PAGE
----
Words Matter: The Lyrics of Anya Turner & Robert Grusecki

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Words Matter:
The Lyrics of Anya Turner & Robert Grusecki 

Reviewed by Bart Greenberg

Some see life as a novel
Some picture a play
Some imagine the opera
Or story ballet
I say life is a jumble of sketches and songs
All tied up with a theme
Namely, “wake up and dream”
For I’ve lived enough dreams
To be sure this is true
I say life must be a revue
Life must be a revue…

Anya Turner and Robert Grusecki have been writing together for almost 35 years and sharing their lives for a bit longer. Seven CDs, 6 songbooks, well over 100 songs, and innumerable cabaret and off-Broadway shows followed, mostly featuring them singing their own material, though their works have been covered by such luminaries as Karen Akers, Donna McKechnie, and Steve Ross.
And now they have assembled all of this into one gorgeous book entitled Words Matter: The Lyrics of Anya Turner & Robert Grusecki.

The name is slightly inaccurate since this is far more than just a collection of lyrics, superior though they be. A cornucopia of personal and professional photographs, reproductions of posters, and the occasional drawing illustrate this compendium, as do brief essays, behind-the-scenes tales, personal memories, monologues, and the original introductions to songs from cabaret shows. Each song is provided with its own pedigree as well, listing the date of completion, its live performance dates, as well as any recordings.

We wrote a show
It played Off-Broadway
We were so sure it would not fail
We wrote a show
It almost killed us
But we have lived to tell the tale

For those unacquainted with their work, the couple write about a wide range of subjects, both personal and topical. Of course, there are a good number of “show biz” tales, but there are also family histories, observations of life in New York City, and such varied topics as trans-life (“Caitlyn”), technology (“Cell Phone”), and politics (“Dude Gotta Go”). Their tone can be surprisingly sarcastic (“Shallow Bitch,” “Thinking shopping till I’m dropping constitutes the Holy Grail”), and then deeply philosophical (“My Chosen Family,” “Bloodlines are given, heartlines are made”).

These creations arise from an unusual working process.
There is no clear-cut division of labor with one writing the music and the other the lyrics as is so often true with such partnerships. They sit down and decide on a topic and an approach to it and then split up to each write a song. Later they reunite to share what they’ve created and merge them together until it is an original work of its own and neither can exactly trace their individual contributions.

And for those who have never heard performances of these song stories, a nine-track sampler is included that features a wide range of their styles from their first hit, the compassionate “Ordinary People” (“Ordinary people living ordinary lives dream the most extraordinary dreams”) to the hesitantly hopeful recent “Something New (in the New Year)” (“Nowadays when dreams are so few all I want is something new”). All of these feature Turner’s fine mezzo-soprano—it’s fun to hear how it has grown richer and more knowing over the years—with contributions from Grusecki’s sweet bari-tenor and the latter’s always deeply felt piano complement.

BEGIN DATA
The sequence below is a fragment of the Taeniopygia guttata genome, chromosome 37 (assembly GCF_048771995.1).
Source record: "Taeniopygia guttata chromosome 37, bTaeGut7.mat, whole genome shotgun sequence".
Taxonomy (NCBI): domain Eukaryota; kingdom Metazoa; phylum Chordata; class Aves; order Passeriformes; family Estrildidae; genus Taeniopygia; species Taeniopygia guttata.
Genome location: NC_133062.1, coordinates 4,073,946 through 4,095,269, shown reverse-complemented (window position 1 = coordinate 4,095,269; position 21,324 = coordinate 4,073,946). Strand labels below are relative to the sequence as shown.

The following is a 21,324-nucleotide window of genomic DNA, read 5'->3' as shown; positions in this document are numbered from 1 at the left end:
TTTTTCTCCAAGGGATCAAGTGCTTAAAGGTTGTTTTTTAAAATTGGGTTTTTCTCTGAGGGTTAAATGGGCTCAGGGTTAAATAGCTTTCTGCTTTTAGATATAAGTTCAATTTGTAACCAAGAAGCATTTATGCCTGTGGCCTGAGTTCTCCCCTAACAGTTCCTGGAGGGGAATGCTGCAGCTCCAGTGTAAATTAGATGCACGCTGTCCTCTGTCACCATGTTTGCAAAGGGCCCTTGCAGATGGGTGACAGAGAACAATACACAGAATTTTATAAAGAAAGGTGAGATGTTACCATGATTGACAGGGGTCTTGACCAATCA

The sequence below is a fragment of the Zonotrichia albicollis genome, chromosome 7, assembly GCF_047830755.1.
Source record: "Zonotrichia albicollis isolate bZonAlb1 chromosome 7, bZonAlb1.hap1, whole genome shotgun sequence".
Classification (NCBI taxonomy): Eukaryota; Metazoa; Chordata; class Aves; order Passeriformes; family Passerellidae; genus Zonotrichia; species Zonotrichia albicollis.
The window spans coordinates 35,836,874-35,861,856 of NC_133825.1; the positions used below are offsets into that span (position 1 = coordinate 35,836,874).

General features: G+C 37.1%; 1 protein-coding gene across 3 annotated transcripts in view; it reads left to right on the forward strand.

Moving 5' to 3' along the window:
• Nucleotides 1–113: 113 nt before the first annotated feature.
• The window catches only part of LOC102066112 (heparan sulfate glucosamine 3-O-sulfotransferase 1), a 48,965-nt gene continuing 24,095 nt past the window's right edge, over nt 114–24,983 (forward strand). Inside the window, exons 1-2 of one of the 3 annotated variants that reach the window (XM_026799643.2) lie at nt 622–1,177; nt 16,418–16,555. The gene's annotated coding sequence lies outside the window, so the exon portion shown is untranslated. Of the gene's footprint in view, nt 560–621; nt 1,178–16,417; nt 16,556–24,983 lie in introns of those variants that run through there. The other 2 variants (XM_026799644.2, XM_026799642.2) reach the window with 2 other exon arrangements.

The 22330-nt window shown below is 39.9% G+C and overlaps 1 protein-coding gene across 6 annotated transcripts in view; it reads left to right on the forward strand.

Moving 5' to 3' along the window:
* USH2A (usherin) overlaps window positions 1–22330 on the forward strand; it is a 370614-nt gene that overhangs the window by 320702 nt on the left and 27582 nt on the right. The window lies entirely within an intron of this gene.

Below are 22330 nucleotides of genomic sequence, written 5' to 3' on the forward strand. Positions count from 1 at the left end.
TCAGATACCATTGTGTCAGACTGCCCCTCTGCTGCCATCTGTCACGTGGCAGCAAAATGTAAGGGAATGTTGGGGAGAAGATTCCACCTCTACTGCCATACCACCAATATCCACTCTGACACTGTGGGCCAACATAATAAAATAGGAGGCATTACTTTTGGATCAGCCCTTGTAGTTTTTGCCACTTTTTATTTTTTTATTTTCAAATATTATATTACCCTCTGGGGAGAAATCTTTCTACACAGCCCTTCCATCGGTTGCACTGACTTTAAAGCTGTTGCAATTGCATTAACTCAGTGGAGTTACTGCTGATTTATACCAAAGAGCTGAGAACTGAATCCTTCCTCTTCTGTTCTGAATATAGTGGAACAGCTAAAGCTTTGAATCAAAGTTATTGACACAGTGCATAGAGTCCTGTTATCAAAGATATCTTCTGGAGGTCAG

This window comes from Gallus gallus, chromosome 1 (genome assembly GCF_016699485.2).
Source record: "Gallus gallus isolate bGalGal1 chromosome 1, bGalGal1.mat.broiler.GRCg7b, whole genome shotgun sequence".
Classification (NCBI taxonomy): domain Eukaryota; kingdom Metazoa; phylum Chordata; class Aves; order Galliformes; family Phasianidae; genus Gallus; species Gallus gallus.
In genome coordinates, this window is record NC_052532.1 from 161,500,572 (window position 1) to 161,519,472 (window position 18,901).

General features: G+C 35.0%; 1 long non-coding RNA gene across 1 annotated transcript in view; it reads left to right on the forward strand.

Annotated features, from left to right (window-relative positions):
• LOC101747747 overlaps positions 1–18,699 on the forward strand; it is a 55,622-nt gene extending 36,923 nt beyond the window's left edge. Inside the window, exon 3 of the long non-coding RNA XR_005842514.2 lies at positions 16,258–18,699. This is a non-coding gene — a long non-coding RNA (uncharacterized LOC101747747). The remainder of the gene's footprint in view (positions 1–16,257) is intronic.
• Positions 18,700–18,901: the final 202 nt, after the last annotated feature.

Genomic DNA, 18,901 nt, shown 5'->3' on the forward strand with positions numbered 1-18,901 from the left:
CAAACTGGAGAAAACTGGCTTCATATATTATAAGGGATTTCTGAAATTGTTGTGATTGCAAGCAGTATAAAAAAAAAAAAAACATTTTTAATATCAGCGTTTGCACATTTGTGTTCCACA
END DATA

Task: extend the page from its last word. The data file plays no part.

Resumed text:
So dare to dream
A winter’s dream
And then ev’ry care
Will scurry

Don’t worry how
It all will end
Winter turns to spring
When we all begin again
All begin again

The team’s most recent project has been a series of music videos, “Songs of Comfort,” inspired by the Pandemic, both highly political (“Come November”) and intensely personal (“What I Miss”). Without a doubt, this offering contains some of their richest and most caring work. In this wonderful new book for those who treasure lyrics, one can go on their journey with them as their creations mature—the songs are arranged in order of composition with a helpful index in the back giving an alphabetical list of what is included, as well as a separate index of the essays.

All Things Turner and Grusecki can be purchased at their website AnyaRobertMusic.com.

Bart Greenberg

Bart Greenberg first discovered cabaret a few weeks after arriving in New York City by seeing Julie Wilson and William Roy performing Stephen Sondheim and Cole Porter outdoors at Rockefeller Center. It was instant love for both Ms. Wilson and the art form. Some years later, he was given the opportunity to create his own series of cabaret shows while working at Tower Records. "Any Wednesday" was born, a weekly half-hour performance by a singer promoting a new CD release. Ann Hampton Callaway launched the series. When Tower shut down, Bart was lucky to move the program across the street to Barnes & Noble, where it thrived under the generous support of the company. The series received both The MAC Board of Directors Award and The Bistro Award. Some of the performers who took part in "Any Wednesday" include Barbara Fasano and Eric Comstock, Tony Desare, Andrea Marcovicci, Carole Bufford, the Karens, Akers, Mason and Oberlin, and Julie Wilson. Privately, Greenberg is happily married to writer/photographer Mark Wallis, who as a performance artist in his native England gathered a major following as "I Am Cereal Killer."